Originally published: 1/23/2018.
Council Agent Rosie Franklin from the Charlotte, NC General Office developed a special relationship with an older couple who became her clients 12 years ago. The wife died, but Franklin continued visiting the now octogenarian husband Ed1, inviting him to her home for holiday dinners. In March 2015, she became concerned when Ed’s daughter and son-in-law, who had been largely absent, called to liquidate his assets, including several life insurance policies worth $140,000, to pay for round-the-clock home care.
They attempted to take the cash value of Ed’s life policies, but Franklin protected the policies. They liquidated his stock holdings (outside of New York Life) worth more than $120,000. When his son-in-law told Franklin they were putting Ed in the dementia wing of an assisted living facility, she was shocked. She was aware Ed had suffered a fall a few months before, but through conversations, Franklin was confident that Ed was alert and able to care for himself. The final straw came when Ed’s son told Franklin she was no longer allowed to see him or be his agent.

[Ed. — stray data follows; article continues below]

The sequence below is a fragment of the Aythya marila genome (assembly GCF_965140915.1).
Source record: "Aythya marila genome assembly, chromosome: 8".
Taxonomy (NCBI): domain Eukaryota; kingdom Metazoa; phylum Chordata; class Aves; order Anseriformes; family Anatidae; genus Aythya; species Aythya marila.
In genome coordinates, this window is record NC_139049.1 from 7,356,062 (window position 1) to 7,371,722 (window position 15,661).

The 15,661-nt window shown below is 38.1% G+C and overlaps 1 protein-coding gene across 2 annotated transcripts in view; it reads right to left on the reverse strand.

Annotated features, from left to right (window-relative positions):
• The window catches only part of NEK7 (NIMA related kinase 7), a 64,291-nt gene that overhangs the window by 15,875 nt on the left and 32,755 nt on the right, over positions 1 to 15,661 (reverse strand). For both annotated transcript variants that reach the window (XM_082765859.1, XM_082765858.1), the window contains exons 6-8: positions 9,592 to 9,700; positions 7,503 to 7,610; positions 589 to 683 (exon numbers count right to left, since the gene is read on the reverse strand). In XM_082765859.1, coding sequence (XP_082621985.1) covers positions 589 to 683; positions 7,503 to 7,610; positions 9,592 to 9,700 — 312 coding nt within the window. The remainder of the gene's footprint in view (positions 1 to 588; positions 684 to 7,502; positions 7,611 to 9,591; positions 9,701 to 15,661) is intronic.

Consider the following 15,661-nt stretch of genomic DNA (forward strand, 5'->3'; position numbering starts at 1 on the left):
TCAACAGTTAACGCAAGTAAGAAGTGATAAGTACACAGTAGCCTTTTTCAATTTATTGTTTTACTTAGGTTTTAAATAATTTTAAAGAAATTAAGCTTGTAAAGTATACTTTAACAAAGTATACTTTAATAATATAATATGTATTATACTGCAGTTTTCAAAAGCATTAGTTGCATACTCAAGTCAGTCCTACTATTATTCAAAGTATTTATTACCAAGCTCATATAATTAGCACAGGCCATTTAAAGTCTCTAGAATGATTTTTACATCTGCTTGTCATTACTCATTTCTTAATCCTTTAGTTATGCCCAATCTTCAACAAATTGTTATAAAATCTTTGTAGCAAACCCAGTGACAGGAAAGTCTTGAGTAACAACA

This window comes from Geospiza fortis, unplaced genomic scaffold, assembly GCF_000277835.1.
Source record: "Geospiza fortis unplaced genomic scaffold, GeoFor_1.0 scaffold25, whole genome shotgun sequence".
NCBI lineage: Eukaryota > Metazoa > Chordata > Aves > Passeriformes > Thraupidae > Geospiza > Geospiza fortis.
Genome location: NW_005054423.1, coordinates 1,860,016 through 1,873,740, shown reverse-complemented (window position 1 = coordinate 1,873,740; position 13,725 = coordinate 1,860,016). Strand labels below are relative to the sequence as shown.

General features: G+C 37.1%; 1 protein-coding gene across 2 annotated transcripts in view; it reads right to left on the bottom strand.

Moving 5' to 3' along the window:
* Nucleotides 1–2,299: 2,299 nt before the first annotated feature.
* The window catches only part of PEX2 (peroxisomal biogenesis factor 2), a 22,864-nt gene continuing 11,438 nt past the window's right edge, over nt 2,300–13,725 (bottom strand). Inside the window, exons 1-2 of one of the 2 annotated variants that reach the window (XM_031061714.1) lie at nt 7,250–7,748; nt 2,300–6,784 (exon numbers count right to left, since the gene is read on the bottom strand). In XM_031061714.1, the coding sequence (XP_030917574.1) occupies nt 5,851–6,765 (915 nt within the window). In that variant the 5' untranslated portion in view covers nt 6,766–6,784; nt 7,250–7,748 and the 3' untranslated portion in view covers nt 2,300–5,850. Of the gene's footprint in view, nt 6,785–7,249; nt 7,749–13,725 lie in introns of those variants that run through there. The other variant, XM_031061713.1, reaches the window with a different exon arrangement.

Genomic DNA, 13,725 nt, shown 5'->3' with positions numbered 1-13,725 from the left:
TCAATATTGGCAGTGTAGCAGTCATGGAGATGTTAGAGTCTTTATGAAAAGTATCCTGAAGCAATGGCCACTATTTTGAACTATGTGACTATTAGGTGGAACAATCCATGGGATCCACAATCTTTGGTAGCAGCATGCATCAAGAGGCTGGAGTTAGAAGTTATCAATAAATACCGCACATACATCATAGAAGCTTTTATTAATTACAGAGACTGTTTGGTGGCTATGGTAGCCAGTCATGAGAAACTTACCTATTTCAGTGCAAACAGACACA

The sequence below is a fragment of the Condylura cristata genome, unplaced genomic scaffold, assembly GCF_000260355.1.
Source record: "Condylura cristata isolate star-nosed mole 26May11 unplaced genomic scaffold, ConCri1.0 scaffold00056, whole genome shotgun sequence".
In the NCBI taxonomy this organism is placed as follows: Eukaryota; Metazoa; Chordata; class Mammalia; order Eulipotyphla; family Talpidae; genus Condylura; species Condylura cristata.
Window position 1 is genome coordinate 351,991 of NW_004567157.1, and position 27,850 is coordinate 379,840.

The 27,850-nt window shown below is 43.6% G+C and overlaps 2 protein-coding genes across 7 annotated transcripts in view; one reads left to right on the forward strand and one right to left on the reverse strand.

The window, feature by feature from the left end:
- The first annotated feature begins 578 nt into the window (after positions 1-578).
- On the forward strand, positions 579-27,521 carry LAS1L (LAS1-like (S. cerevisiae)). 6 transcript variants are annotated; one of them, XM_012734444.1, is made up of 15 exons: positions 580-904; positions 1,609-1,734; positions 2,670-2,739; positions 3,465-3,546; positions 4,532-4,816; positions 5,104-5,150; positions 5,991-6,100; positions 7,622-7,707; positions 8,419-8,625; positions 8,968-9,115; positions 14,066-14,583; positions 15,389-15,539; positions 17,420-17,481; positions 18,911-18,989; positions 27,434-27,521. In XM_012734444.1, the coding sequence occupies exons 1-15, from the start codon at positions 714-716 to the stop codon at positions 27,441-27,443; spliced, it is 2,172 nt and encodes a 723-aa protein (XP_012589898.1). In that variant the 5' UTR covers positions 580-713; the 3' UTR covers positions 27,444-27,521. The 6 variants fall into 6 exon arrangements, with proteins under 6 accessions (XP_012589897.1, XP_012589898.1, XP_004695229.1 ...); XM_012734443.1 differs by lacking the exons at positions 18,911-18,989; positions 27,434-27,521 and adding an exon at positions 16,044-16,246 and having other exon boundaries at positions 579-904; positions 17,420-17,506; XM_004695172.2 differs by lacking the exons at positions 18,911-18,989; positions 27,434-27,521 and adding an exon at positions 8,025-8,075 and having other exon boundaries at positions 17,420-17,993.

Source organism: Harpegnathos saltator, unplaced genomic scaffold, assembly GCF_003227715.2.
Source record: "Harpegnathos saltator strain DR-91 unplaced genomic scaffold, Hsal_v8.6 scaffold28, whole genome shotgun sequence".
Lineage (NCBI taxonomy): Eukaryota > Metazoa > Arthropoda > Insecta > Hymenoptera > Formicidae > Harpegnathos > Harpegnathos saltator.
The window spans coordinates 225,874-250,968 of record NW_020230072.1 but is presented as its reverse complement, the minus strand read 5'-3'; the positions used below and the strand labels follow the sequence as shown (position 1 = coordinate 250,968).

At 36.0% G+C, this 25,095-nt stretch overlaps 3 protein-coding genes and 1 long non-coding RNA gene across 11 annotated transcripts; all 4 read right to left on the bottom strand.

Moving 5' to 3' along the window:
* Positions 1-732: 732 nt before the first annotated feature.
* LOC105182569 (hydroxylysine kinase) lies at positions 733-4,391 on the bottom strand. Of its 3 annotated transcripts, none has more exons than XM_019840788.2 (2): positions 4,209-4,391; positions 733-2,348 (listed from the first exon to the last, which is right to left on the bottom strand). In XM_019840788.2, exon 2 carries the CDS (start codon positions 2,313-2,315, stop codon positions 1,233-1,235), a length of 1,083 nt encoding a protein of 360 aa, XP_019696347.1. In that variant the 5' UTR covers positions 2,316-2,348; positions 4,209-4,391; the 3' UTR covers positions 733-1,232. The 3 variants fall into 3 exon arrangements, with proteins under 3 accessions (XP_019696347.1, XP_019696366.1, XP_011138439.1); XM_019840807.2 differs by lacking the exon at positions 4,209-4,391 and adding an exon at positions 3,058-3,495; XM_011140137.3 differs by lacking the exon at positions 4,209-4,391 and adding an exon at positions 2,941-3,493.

Not surprisingly, Ed’s daughter and son-in-law were caught using Ed’s savings to cover their own living expenses. They returned all but $11,000 of Ed’s savings to him. In exchange, he agreed to not press criminal charges.
“The elderly in the United States are exploited to the tune of upwards of $36.5 billion a year.”
It’s estimated that the elderly in the United States are exploited to the tune of upwards of $36.5 billion a year2,3. New York Life took major steps to protect its senior clients from such abuse when Corporate Compliance established a Vulnerable Adult Financial Abuse (VAFA) unit in 2014. VAFA provides training, education, and communication to help agents and employees identify and report early signs of cognitive impairment that may lead to the financial exploitation of our policy owners. Agent Rosie Franklin’s case highlights how agents are poised to play a significant role in protecting elderly clients — or vulnerable clients of any age — who may be potential victims of abuse.
“An estimated 1 in 10 Americans aged 60+ have experienced some form of elder abuse.”
The prevalence of elder abuse is approximately 10% when you include physical, psychological, verbal, and sexual abuse, financial exploitation, and neglect. An estimated 1 in 10 Americans aged 60+ have experienced some form of elder abuse. Unfortunately, only 1 in 14 cases are reported to authorities, and, sadly, perpetrators tend to be family members, friends, neighbors, and home care aides.
Go back to our newsroom to read more stories.
1 Note: the name and details of the client in this story have been changed.